“Look at that! Life’s more science-fictiony by the day. It’s not just that you get old and your kids leave: it’s that the world zooms away and leaves you hankering for whatever decade you feel most comfy in.” (p.235)
There’s certainly a lot of progress shown, such as the shift from clunky landlines to futuristic devices. However, as was the case in Ghostwritten and Cloud Atlas, the cheery style of some of the sections belies a deep concern with the way humanity is heading. With each new section, more cracks appear in the world, and the opulent lifestyle the characters enjoy masks the increasing problems the earth faces in terms of war and environmental pollution. The atemporal beings who surround Holly have been around long enough to see how much the planet has changed – they may well still be around to see how it all ends.
Reading Mitchell’s work is always a pleasure, partly for the skill he has in creating various voices. Each of his narrators here is distinct, from the teenaged Holly to the privileged (and evil) Cambridge student Hugo Lamb, from the perpetually grumpy writer Crispin Hershey (and the guilt eating him alive) to war correspondent Ed Brubeck, realising he’s become just another war junkie. The six parts are all great stories in their own right, and if we feel disjointed when we start one, this is contrasted with a sense of sadness when we come to the end of the section.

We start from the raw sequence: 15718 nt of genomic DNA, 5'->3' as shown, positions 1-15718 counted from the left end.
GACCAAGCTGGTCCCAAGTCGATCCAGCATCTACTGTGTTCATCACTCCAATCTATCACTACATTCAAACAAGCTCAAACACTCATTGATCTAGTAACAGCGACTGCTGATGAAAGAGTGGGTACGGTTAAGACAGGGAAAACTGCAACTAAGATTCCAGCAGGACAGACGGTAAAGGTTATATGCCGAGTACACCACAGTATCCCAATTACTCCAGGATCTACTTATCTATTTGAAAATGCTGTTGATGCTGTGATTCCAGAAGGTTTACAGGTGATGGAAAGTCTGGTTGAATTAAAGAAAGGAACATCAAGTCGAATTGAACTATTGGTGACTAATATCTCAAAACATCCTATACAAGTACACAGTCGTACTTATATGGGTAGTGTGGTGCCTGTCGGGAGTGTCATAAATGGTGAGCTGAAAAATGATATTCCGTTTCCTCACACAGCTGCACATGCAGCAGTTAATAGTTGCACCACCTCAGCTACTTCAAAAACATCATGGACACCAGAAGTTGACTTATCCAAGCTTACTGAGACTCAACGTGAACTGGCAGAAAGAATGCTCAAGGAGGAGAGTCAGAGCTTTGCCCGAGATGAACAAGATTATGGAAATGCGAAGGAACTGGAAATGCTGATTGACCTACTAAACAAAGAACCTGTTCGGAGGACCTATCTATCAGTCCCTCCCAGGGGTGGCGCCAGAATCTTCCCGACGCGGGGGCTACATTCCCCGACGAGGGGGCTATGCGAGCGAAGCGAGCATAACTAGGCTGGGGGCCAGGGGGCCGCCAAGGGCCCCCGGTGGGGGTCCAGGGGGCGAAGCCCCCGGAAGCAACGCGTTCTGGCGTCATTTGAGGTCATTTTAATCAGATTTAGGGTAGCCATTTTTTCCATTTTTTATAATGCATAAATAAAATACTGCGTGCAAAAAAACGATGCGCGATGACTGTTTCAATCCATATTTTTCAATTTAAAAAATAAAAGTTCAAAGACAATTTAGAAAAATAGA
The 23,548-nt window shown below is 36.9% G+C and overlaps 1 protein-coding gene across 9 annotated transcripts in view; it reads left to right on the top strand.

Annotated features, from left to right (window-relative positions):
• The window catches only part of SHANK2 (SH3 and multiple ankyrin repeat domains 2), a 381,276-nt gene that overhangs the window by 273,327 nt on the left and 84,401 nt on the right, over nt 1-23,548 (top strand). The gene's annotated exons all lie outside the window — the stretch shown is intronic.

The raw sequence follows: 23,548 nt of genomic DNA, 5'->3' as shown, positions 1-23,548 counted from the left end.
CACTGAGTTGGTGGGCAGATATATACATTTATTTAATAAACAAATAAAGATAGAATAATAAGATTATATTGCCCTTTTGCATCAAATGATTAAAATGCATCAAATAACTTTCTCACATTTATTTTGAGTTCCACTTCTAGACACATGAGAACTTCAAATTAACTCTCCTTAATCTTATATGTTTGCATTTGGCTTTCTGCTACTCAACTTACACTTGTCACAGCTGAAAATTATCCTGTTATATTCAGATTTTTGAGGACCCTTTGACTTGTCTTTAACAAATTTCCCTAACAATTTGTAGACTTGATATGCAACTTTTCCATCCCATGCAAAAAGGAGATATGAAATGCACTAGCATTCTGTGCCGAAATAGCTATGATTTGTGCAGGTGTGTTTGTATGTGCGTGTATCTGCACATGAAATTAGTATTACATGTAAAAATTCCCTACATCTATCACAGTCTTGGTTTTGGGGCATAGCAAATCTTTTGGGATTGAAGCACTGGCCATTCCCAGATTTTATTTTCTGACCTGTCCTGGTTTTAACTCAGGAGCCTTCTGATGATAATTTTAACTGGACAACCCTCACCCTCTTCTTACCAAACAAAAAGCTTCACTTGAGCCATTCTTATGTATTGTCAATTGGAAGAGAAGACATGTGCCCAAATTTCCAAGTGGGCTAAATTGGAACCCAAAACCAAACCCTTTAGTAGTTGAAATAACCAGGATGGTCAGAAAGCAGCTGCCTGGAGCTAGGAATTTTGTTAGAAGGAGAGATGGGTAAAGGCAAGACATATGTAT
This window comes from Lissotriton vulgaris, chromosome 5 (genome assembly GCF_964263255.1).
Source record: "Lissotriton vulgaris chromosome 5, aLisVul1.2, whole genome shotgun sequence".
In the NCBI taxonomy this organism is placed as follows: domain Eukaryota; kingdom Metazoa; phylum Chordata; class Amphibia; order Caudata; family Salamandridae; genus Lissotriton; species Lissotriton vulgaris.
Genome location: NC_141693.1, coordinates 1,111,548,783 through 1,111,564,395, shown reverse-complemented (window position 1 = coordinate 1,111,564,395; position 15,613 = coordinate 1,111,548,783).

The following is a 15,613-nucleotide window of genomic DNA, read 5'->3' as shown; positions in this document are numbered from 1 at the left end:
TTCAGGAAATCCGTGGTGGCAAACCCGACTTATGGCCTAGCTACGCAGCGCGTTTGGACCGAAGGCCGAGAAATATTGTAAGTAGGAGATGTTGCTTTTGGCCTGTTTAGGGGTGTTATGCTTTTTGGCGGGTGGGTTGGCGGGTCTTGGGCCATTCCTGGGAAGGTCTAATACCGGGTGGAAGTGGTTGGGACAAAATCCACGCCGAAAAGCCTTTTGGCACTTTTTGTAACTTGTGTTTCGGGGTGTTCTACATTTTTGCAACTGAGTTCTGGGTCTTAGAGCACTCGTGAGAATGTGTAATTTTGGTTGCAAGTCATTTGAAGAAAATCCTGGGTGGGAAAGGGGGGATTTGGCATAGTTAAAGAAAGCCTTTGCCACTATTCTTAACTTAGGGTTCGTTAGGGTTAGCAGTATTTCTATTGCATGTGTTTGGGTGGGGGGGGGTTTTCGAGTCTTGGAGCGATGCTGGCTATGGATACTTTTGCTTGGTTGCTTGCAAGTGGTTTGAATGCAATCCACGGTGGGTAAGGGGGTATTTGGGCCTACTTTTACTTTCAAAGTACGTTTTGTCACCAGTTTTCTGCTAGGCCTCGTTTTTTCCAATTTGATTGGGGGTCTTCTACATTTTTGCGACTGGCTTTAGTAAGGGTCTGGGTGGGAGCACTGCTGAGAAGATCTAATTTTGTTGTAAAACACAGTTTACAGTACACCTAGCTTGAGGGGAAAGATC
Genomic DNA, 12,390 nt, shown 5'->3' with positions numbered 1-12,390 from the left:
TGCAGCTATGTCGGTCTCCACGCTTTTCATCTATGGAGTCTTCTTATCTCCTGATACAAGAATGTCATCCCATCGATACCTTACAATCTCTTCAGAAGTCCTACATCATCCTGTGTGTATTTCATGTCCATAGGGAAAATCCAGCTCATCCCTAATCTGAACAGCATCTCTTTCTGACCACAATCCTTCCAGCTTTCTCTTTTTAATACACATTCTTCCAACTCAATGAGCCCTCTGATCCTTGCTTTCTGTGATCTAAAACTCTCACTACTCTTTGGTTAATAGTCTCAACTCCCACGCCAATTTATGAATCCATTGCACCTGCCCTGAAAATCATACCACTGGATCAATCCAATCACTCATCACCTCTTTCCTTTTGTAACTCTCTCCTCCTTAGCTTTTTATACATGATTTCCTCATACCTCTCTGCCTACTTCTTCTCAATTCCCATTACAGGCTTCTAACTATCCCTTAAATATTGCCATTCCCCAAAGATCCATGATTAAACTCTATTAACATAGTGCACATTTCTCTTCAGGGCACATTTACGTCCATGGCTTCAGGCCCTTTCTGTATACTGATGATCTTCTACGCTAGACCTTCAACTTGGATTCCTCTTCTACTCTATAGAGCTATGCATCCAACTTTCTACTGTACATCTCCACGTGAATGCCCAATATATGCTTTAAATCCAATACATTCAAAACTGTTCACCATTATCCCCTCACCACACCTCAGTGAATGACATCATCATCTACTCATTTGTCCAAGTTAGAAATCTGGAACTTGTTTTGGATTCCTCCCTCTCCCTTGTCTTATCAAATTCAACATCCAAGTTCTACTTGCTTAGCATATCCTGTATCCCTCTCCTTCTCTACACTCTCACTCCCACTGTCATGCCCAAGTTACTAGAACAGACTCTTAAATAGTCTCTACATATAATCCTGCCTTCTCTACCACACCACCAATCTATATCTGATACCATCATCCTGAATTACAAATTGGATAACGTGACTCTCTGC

Another notable feature of Mitchell’s work is the way he draws all this into his already existent universe. There are minor mentions here for such characters as Luisa Rey and Timothy Cavendish from Cloud Atlas and Jason, the protagonist of Black Swan Green (a minor scene in that book even shows the seeds of Hugo Lamb’s malevolent nature), as well as another extended appearance for the Irish scientist Mo Muntervary, one of the voices of Ghostwritten. Of course, Exhibit A for the prosecution is the return of a character from The Thousand Autumns of Jacob de Zoet, four hundred years after we last saw him. It’s not strictly necessary to have read the earlier books and know these characters to appreciate The Bone Clocks, but it’s enjoyable for Mitchell fans to spot the interloper, and it does provide a little more depth to the story.